In fact, putting the full paths to things is where I tend to start, only later employing use statements.

When I Don’t Do This

For small, truly single purpose modules, I pop all the use statements at the top of the page. If all the code in the file is performing roughly the same role, and you can see it all on a page, the same concepts are going to be familiar to all the code and there’s not any overhead of context switching.

For very commonly used and widely recognised things, like std::collections::HashMap I tend to just put a use for at the top of the file. No-one who’s vaguely Rust literate is going to see HashMap and wonder what it is. std::collections::VecDeque however, I might not put a use for at the top of file.

Only Doing This In Some Places

It’s all well and good when writing a new module for the first time to adopt this style, or any other style you want. But when you come to working on existing code, it often serves to stick with the style of the code already there.

I’ve found this isn’t so true with this issue of moving use statements away from the top or not using them at all. When you start doing this in code that defines all its imports at the top, it doesn’t wreck the consistency or create confusion. I’ve found it’s just one less place where the reader has to jump around and cross reference as they’re reading.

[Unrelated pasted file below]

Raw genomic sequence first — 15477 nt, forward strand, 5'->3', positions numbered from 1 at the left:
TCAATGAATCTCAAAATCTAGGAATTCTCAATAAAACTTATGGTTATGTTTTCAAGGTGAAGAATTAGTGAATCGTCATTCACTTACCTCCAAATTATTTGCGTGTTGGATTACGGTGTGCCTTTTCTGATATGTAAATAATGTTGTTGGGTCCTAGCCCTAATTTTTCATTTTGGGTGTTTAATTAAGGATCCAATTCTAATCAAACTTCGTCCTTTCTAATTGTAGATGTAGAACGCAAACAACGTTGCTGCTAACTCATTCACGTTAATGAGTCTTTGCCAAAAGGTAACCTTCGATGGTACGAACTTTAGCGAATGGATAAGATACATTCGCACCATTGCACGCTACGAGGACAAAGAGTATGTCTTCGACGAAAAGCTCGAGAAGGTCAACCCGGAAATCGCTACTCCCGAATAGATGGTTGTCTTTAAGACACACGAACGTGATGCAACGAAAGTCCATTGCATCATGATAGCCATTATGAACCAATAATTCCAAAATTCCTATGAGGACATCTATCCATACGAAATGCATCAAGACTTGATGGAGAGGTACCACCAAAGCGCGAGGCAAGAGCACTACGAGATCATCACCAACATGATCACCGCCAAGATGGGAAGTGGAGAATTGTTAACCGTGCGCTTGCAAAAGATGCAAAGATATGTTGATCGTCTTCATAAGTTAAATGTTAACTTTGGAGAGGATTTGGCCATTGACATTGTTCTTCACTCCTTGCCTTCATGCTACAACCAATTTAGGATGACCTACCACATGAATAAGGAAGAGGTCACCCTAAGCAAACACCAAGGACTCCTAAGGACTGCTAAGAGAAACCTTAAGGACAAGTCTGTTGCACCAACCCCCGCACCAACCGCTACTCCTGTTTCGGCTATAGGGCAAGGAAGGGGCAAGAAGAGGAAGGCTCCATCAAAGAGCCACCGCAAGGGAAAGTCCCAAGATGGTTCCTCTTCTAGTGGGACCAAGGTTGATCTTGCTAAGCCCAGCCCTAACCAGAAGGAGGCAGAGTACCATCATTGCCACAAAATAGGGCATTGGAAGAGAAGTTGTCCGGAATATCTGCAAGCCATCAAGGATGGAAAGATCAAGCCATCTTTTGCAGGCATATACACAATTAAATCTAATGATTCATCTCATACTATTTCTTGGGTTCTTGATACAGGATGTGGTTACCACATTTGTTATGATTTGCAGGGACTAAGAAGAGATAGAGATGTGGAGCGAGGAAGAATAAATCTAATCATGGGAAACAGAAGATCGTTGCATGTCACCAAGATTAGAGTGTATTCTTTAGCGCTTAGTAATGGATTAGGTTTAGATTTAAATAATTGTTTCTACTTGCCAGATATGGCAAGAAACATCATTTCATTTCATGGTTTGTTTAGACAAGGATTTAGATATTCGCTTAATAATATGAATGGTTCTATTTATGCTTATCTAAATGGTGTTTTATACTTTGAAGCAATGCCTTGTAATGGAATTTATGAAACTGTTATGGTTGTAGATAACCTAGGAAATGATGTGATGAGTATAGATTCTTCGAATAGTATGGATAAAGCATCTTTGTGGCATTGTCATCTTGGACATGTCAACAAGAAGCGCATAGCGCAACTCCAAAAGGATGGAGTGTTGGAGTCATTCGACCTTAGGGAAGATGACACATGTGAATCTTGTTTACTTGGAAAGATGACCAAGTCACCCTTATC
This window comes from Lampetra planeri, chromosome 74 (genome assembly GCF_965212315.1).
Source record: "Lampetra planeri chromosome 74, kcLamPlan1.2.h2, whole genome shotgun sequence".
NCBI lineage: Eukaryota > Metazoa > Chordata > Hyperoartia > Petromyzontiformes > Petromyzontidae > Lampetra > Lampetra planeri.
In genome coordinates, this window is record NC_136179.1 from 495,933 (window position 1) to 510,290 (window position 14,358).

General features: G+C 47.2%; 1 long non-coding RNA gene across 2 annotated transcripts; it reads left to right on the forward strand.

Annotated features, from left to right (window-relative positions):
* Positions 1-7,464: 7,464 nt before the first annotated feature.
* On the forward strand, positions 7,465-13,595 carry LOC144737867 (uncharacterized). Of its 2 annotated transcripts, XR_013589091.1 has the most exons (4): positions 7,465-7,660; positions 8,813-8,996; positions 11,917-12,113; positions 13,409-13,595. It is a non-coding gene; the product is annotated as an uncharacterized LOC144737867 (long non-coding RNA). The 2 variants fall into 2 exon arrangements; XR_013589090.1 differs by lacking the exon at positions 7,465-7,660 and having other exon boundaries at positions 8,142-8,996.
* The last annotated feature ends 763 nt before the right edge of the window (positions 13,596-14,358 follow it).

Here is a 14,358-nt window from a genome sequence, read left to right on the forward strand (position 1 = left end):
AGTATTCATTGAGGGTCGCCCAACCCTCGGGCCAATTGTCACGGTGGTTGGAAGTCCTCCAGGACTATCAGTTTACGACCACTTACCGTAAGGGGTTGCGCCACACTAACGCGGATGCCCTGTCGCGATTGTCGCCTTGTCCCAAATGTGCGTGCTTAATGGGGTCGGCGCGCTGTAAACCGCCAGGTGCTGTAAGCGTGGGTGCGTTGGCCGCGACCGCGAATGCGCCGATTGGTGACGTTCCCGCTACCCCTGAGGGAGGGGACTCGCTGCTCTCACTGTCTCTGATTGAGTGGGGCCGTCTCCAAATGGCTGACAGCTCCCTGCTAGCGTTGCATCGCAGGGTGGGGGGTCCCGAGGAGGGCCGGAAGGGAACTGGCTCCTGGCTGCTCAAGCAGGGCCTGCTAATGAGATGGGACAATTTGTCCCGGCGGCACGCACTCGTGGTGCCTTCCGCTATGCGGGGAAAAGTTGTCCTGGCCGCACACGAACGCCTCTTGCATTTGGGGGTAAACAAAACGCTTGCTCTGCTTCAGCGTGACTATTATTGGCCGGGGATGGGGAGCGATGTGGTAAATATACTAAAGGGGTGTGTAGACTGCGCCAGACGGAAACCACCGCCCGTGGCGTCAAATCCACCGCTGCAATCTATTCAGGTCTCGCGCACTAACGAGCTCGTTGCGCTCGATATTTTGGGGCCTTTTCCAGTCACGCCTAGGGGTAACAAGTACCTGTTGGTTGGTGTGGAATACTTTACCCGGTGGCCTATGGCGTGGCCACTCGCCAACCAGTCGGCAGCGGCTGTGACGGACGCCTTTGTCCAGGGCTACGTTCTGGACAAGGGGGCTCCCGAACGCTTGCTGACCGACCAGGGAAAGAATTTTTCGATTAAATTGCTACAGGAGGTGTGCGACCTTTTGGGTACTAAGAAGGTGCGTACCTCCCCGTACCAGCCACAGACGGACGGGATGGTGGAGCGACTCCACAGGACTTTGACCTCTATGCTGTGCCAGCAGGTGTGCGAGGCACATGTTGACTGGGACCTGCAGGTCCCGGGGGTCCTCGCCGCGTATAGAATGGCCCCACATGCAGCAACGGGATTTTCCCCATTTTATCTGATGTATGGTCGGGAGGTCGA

A Word On DRY

I’ve blogged before about how the pursuit of DRY above all other things can lead to bad software. I’d anticipate a counter argument to moving imports closer their use or calling things by their full path is that it’s repetition. Putting use statements at the top of the file means you only write them once. But you can take that argument to absurdity. Why not then have everything in the same namespace with all you code in one main.rs file, then you only every have to import things once? Even without that, I think this serves as a good example of where DRY isn’t the be all and end all.


I don’t have the strongest of convictions about all of this, except importing traits, but overall it’s a pattern I’ve found useful. And the portability really helps. It won’t change the world, but hopefully makes someone’s life just a little bit better when they come across some of my code years down the line.